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TRC Final Report

Page Number (Original) 371

Paragraph Numbers 152 to 161

Volume 3

Chapter 4

Subsection 17

■ 1990–1994

Historical overview

152 Conditions in the Orange Free State remained highly charged in the early 1990s. The Commission received reports of ongoing police brutality in the province in relation to public gatherings and demonstrations. Reports of torture and deaths in custody were also received. New kinds of popular militancy proliferated. Examples of this included the rise of the ANC SDUs and the declaration of an offensive on the part of APLA.

153 Statements from all sides of the political spectrum at this time convey an impression of significant political and social instability following the February 1990 release of Mr Nelson Mandela and the call to the security forces to make the necessary adjustments to their perception of the ‘enemy’. Despite this, the Commission heard evidence that members of the SAP continued to target liberation organisations. There is also evidence of extra-judicial executions having taken place with the knowledge and approval of senior police officers. Amnesty applicants told the Commission that most criminal events were regarded as political and that the more brutal and shocking events were likely to be seen as politically motivated. Members of the security forces, along with white farmers and members of civilian right-wing organisations, perceived themselves to be more than ever under siege by resistance and liberation organisations, particularly APLA. APLA, indeed, had publicly identified these groups as the enemy.

154 The PAC and its military component, APLA, launched the so-called ‘One Settler One Bullet’ campaign in 1990 and later targeted white farms in a bid to reclaim the land and return it to what the PAC perceived to be its real owners, the African people. The white farming community, the security forces and right-wing organisations rallied to counter this threat.

155 Conflict between councillors and activists also intensified during the early 1990s. Councillors who refused to resign risked attacks on their homes and business premises. Increasing numbers did resign, and eventually town councils were no longer able to function. January to July 1990 saw 119 councillors resigning, with a further 139 following suit between August 1990 and September 1991, citing intimidation as the main cause. Only 41 per cent of council seats were occupied at the end of February 1991. The majority of councils no longer had quorums and were being run by administrators. Only twenty-six of the seventy-one were still functioning. In March 1992, the government announced that racially based municipal elections would be suspended pending the establishment of an interim government.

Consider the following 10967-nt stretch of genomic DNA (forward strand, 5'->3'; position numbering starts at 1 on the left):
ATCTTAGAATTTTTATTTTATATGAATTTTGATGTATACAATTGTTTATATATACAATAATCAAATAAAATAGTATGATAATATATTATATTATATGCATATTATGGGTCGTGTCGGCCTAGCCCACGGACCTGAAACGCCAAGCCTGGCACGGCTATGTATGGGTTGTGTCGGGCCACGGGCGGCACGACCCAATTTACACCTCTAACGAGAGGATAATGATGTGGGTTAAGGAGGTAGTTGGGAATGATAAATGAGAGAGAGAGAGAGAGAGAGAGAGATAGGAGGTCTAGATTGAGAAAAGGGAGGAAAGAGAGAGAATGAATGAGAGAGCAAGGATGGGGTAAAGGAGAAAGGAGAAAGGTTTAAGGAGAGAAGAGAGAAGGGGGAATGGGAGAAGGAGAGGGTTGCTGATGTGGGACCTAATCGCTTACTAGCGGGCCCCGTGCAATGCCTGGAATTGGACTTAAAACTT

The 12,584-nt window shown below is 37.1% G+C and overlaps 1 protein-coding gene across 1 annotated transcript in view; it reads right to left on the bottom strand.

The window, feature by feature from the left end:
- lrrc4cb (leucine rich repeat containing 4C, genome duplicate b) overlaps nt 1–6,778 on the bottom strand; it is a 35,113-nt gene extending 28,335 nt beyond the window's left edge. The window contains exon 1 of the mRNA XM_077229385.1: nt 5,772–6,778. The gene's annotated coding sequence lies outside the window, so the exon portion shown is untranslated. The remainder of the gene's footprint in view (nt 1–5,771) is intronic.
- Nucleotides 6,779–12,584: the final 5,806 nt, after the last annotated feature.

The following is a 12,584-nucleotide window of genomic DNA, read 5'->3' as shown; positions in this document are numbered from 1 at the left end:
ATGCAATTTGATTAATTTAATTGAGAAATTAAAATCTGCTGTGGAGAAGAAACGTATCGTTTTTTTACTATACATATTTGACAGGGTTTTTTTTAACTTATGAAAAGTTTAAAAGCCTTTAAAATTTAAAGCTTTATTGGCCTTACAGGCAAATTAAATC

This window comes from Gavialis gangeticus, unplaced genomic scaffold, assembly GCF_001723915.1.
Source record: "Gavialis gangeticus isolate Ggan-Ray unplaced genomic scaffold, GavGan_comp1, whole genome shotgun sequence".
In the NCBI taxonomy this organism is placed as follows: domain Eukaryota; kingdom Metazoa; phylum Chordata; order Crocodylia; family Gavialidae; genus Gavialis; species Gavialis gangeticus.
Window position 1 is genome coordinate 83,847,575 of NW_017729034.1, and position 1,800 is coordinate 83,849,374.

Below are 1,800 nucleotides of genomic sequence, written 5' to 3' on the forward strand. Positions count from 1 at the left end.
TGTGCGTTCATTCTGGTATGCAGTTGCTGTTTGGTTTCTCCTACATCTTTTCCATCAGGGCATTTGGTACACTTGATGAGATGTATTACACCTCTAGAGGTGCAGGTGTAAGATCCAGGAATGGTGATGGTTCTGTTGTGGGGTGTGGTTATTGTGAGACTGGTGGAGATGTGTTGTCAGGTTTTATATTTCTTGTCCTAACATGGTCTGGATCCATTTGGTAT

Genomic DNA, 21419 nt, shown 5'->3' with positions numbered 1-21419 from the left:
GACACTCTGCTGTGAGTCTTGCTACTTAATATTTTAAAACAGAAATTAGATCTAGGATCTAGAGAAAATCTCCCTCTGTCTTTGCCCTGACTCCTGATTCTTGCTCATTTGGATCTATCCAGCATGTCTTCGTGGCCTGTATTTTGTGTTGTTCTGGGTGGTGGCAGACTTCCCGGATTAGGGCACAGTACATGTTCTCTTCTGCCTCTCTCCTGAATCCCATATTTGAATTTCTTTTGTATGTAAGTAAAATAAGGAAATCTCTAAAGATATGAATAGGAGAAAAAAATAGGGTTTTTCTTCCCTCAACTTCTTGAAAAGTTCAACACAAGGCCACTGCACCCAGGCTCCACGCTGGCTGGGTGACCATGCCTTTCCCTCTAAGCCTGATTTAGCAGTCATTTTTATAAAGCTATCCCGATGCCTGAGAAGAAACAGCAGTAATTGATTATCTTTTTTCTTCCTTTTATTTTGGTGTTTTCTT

156 Vigilante activity persisted during this period, most notably by the Three Million Gang in the Kroonstad area. ANC SDUs were established with the ostensible objective of protecting communities from a variety of perceived threats, some in direct response to the perceived onslaught of vigilante groups.

Overview of violations

157 As with the previous period, the majority of reported violations for 1990–94 pertained to violations by the police, most commonly in the form of shooting by the police. The second highest figure was for torture in detention.

158 This period saw a significant increase in the number of reported acts of aggression on the part of ANC SDUs, involving shootings, stabbings, arson attacks and assault. Other political groups allegedly involved in human rights abuses in the Orange Free State in this period are the AWB, vigilante groups and, to a small extent, the IFP. Further reports were received of attacks perpetrated against members of the DNP.

159 Several witnesses told the Commission that their relatives failed to return from exile when this became possible in the early 1990s. Mr Somahlenga Billy Mokhonoana and Mr Leoatle Ishmael Mahlolmola were reported to have died while in exile. Mr Edward Vuyo Charles [KZN/ZJ/014/BL] and Mr Mohale were said to have been killed in the course of MK activity within the country. On the available evidence, the Commission was not able to make findings as to how these people died or who was responsible for their deaths.

160 A common feature of the evidence provided by families of those who died in exile is that next of kin were often not given reliable information about the deaths. Conflicting facts and other suspicious details led witnesses to believe that information about the deaths of their loved ones was being withheld or distorted for unknown reasons.

State and allied groupings
Torture in custody

161 In the early 1990s, police continued to act forcefully against those thought to be organising and leading rent boycotts and protests against local councils. Many reports of police brutality towards detainees in custody were received, particularly from students, members of labour unions and civic organisations. The Commission heard of a variety of torture methods used to coerce individuals to make statements or to act as state witness in unrest-related court proceedings.

The torture of Moloi Kgotsiesile
Mr Moloi Aaron Kgotsiesile was tortured on 26 August 1990 when he refused to appear as witness for the state concerning conflict at a Sasolburg mine during the course of strike action [KZN/JRW/011/ BL].
The torture of a named community leader
In one case reported to the Commission, a community leader was arrested in 1990 by the police on suspicion of playing a leading role in a rent boycott in the Clocolan area. He alleges that while he was in custody, he was handcuffed and put into a sack with a cat. Water was poured into the sack and the detainee was injured when the animal panicked and attacked him [KZN/LMR/002/FS].
 
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